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Electronic Stability Program (ESP) Electronic Stability Control (ESC),or Dynamic Dtability Control (DSC)

ESP Warning Light _ Electronic Stability Program _ Auto Electrician Hayes

Understanding Electronic Stability Program (ESP)

Electronic stability program (ESP), electronic stability control (ESC) or dynamic stability control (DSC) are the same; only the names are different given by different vehicle manufacturers. It is a computerised electronics technology that improves a vehicle's stability by detecting and reducing loss of traction (skidding). When ESP detects a loss of steering control, it automatically applies the brakes to help steer the vehicle where the driver intends to go. Braking is automatically applied to wheels individually, such as the outer front wheel to counter oversteer or the inner rear wheel to counter understeer. Some ESP systems also reduce engine power until control is regained. ESP does not improve a vehicle's cornering performance; instead, it helps reduce the chance of the driver losing control of the car.
The electronic stability program in Europe has saved thousands of lives. ESP has been mandatory in new cars in the European Union since 2011, respectively Worldwide, 82 per cent of all new passenger cars feature the anti-skid system.

ESP in a car on an ABS | Auto Electrician Hayes

Regular Operation Of the Electronic Stability Program (ESP)

ESP intervenes only when it detects a probable loss of steering control, such as when the vehicle is not going where the driver is steering. This may happen, for example, when skidding during emergency evasive swerves, understeer or oversteer during poorly judged turns on slippery roads or hydroplaning. During high-performance driving, ESP can intervene when unwanted because steering input may not always indicate the direction of travel. ESP estimates the direction of the skid and then applies the brakes to individual wheels asymmetrically to create torque about the vehicle's vertical axis, opposing the skid and bringing the car back in line with the driver's commanded direction. Additionally, the system may reduce engine power or operate the transmission to slow the vehicle down.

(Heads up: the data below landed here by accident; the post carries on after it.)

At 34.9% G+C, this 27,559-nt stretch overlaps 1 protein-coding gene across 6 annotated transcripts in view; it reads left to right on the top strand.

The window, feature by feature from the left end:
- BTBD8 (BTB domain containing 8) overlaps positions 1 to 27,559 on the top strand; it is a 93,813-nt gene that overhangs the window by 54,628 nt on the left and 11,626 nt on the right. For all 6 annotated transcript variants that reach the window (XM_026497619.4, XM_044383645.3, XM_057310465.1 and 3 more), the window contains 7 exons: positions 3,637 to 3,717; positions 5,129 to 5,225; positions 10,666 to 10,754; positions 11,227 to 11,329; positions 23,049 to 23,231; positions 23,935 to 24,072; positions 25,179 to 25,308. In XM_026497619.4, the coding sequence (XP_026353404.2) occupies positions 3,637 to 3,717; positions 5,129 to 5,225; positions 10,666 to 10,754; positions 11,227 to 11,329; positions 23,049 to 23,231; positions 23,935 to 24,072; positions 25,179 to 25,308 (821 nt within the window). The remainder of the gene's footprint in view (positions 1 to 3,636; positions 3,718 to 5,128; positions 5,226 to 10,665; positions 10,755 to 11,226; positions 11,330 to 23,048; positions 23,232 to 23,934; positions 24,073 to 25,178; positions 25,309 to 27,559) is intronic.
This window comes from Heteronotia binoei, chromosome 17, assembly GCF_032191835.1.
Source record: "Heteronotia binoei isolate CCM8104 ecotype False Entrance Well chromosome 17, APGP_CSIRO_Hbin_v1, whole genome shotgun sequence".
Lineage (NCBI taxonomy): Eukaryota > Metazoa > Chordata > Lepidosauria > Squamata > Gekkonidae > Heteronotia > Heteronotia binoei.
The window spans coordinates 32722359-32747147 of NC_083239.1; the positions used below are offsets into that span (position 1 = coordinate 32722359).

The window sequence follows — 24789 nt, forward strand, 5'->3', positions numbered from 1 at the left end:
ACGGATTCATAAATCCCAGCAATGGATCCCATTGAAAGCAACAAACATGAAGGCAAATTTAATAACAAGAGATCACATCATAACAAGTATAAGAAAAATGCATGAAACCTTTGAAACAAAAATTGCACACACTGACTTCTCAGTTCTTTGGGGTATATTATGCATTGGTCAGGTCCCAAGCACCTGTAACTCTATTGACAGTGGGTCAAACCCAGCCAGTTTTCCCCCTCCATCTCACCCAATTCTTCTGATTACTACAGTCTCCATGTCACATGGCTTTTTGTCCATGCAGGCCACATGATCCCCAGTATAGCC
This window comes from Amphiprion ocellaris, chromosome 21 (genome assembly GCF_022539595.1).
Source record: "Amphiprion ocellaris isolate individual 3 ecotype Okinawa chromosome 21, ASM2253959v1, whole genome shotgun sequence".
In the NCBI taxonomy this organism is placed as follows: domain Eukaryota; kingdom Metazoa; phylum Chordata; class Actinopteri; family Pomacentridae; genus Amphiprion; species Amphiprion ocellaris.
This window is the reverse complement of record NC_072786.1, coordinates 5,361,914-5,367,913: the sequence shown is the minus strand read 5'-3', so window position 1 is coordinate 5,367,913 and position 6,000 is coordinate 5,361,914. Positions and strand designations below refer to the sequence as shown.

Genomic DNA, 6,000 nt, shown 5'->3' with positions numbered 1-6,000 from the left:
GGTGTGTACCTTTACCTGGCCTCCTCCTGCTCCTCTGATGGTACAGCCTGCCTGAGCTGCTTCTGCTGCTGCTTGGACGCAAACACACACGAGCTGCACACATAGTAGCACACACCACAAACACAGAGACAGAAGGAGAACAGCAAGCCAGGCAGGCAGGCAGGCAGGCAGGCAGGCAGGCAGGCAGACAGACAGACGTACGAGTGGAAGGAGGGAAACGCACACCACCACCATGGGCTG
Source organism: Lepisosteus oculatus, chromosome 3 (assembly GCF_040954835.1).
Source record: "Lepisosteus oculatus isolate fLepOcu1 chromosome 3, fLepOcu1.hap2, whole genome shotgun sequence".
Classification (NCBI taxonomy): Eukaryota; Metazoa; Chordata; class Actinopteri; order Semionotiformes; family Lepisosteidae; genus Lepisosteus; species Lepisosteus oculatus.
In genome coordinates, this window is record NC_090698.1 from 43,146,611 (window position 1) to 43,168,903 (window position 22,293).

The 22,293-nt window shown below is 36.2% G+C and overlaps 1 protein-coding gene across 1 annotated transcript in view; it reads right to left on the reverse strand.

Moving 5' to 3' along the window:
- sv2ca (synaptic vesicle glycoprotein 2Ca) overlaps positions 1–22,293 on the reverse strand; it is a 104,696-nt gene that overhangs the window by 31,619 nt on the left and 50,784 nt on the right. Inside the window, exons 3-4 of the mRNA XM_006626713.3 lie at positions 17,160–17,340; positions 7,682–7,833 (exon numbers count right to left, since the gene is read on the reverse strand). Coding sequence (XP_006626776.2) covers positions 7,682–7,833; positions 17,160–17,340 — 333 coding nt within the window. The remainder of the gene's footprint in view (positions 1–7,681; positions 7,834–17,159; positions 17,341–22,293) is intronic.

ESP can function on any surface, from dry pavement to frozen lakes. It reacts to and corrects skidding much faster and more effectively than the typical human driver, often before the driver is even aware of any imminent loss of control. This has led to concern that ESP could allow drivers to become overconfident in their vehicle's handling and driving skills. For this reason, ESP systems typically alert the driver when they intercede so that the driver is aware that the vehicle's handling limits have been reached. Most activate a dashboard indicator light and alert tone; some intentionally allow the vehicle's corrected course to deviate very slightly from the driver-commanded direction, even if it is possible to match it more precisely.
All ESP manufacturers emphasise that the system is not a performance enhancement nor a replacement for safe driving practices but rather a safety technology to assist the driver in recovering from dangerous situations. ESP does not increase traction, so it does not enable faster cornering (although it can facilitate better-controlled cornering). More generally, ESP works within the limits of the vehicle's handling and available traction between the tyres and the road. A reckless manoeuvre can still exceed these limits, resulting in loss of control. For example, during hydroplaning, the wheels that ESP will use to avoid a skid may lose control of the road surface, reducing its effectiveness.
Because stability control can be incompatible with high-performance driving, many vehicles have an override control which allows the system to be partially or fully deactivated. In simple techniques, a single button may turn off all features, while more complicated setups may have a multi-position switch or may never be fully disengaged.

Further Research 

As ESP was introduced in the anti-lock braking system (ABS), ESP is the foundation for new advances such as Roll Stability Control (RSC) or (ARP) active rollover protection that works in the vertical plane, like ESP in the horizontal plane. When the rollover mitigation system (RMS) or Roll Stability Control detects impending rollover (usually on transport trucks or SUVs), RSC applies brakes, reduces throttle, induces understeer, and slows down the vehicle.

The computing power of ESP provides through the CAN-Bus networking system for complete safety considering other causes of crashes. The sensors may detect when a vehicle is following too closely and slow down the car, or tighten seat belts, avoiding and preparing for a crash.

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